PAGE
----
II. Coding and Billing of Balloon Sinuplasty / Balloon Dilation Procedures:

Medicare, Medicaid and private payors cover medically necessary balloon sinuplasty / balloon dilation procedures. The CPT Codes used to report these procedures are set out below:

  • CPT Code 31295: Nasal / sinus endoscopy, surgical, with dilation (e.g. balloon dilation); maxillary sinus ostium, transnasal or via canine fossa.
  • CPT Code 31296: Nasal / sinus endoscopy, surgical, with dilation (e.g. balloon dilation); frontal sinus ostium.
  • CPT Code 31297: Nasal / sinus endoscopy, surgical, with dilation (e.g. balloon dilation); sphenoid sinus ostium.
  • CPT Code 31298: Nasal / sinus endoscopy, surgical, with dilation (e.g. balloon dilation); frontal and sphenoid sinus ostia.

III. Balloon Sinuplasty Fraud / Balloon Dilation Fraud Concerns Identified by CMS Contractors and Law Enforcement:

A. MAC Audits of Balloon Sinuplasty / Balloon Dilation Claims

Prior to 2003, Medicare program claims were primarily processed by Fiscal Intermediaries (FIs), that were responsible for processing Part A claims and Carriers, responsible for processing Part B claims. As required by Section 911 of the Medicare Prescription Drug, Improvement and Modernization Act of 2003 (MMA), CMS replaced the original claims payment contractors—FIs and Carriers—with contract entities called Medicare Administrative Contractors (MACs). In terms of compliance, despite the enhanced roles of Uniform Program Integrity Contractors (UPICs) around the country, A/B MACs are still an integral part of the government’s efforts to better ensure that Medicare claims are properly coded and billed.

MACs primarily rely on data mining expertise for audit targeting purposes. As set out in CMS’s Medicare Integrity Manual, “Claims data is the primary source of information used to identify and target fraudulent, wasteful or abusive activities.” [2] In recent years, MACs have issued a number of audit request letters to ENT practices around the country. While these audit requests have not necessarily been limited to only balloon sinuplasty / balloon dilation claims, these claims are typically part of the universe from which a sample is pulled. In most instances, overpayments identified by a MAC are handled through the administrative assessment and appeals process.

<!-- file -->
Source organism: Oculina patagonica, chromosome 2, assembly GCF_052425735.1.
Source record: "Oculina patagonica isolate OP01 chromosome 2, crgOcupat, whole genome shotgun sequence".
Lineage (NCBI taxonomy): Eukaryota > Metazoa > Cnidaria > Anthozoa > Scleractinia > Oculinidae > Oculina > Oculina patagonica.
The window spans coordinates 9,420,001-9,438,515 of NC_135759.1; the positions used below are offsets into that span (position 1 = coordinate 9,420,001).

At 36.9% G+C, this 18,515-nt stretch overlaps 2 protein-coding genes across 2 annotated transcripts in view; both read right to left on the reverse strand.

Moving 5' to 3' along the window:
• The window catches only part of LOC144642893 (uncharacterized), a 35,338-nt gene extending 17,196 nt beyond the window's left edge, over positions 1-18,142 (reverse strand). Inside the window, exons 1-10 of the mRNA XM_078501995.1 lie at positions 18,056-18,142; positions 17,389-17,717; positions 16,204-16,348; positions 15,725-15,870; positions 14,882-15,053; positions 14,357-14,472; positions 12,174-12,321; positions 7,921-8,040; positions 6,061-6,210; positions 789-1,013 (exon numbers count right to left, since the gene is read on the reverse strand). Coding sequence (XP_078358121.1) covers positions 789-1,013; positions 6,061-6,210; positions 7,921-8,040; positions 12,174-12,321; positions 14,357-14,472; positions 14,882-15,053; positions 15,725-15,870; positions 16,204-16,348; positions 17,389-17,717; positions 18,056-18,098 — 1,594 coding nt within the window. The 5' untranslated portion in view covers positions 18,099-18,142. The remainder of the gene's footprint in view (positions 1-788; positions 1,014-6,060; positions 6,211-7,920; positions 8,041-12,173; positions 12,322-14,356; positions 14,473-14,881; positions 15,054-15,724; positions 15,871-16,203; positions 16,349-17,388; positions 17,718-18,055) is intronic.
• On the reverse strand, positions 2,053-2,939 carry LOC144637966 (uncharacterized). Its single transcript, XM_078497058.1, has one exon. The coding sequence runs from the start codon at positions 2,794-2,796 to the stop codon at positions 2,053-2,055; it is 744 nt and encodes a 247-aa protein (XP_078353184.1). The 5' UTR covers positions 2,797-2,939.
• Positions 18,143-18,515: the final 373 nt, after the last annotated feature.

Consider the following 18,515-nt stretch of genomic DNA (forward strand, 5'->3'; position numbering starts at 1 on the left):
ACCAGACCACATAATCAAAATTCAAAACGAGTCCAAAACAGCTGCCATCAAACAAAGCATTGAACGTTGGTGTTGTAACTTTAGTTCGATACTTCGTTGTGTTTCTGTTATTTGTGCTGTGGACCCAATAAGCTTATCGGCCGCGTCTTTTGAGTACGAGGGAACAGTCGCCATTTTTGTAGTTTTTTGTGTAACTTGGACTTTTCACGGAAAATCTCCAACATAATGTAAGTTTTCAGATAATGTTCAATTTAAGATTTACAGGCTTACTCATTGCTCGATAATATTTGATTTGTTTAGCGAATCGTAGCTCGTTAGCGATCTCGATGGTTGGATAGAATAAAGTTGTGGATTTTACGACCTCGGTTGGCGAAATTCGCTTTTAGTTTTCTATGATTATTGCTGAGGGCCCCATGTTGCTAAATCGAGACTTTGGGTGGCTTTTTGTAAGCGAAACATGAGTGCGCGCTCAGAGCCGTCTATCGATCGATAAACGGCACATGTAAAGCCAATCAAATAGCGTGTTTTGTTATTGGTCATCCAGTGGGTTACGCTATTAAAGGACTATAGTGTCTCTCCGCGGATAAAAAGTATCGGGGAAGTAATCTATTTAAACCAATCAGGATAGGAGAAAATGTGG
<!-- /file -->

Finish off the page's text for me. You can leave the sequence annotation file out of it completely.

It is noteworthy that the results of one MAC audit of ENT provider claims was not resolved as a mere overpayment. As discussed in Section D below, the improper conduct of this audited ENT practice resulted in a referral of the case to the DOJ. This is a prime example of why it is essential that you take ALL claims audit requests (even those from a MAC) seriously and engage qualified health care legal counsel for assistance.

B. UPIC Audits of Balloon Sinuplasty / Balloon Dilation Claims

In an effort to streamline the program integrity process, CMS has contracted with a number of private sector organizations known as Unified Program Integrity Contractors (UPICs) to perform the Medicare and Medicaid program integrity work that was previously handled by multiple contractor entities. CMS has described the goal of a UPIC as follows:

"The primary goal of the UPIC is to identify cases of suspected fraud, waste and abuse, develop them thoroughly and in a timely manner, and take immediate action to ensure that Medicare Trust Fund monies are not inappropriately paid. Payment suspension and denial of payments and the recoupment of overpayments are examples of the actions that may be taken in cases of suspected fraud. Once such actions are taken, cases where there is potential fraud are referred to LE for consideration and initiation of criminal or civil prosecution, civil monetary penalties (CMP), or administrative sanction actions." [3] (Emphasis added).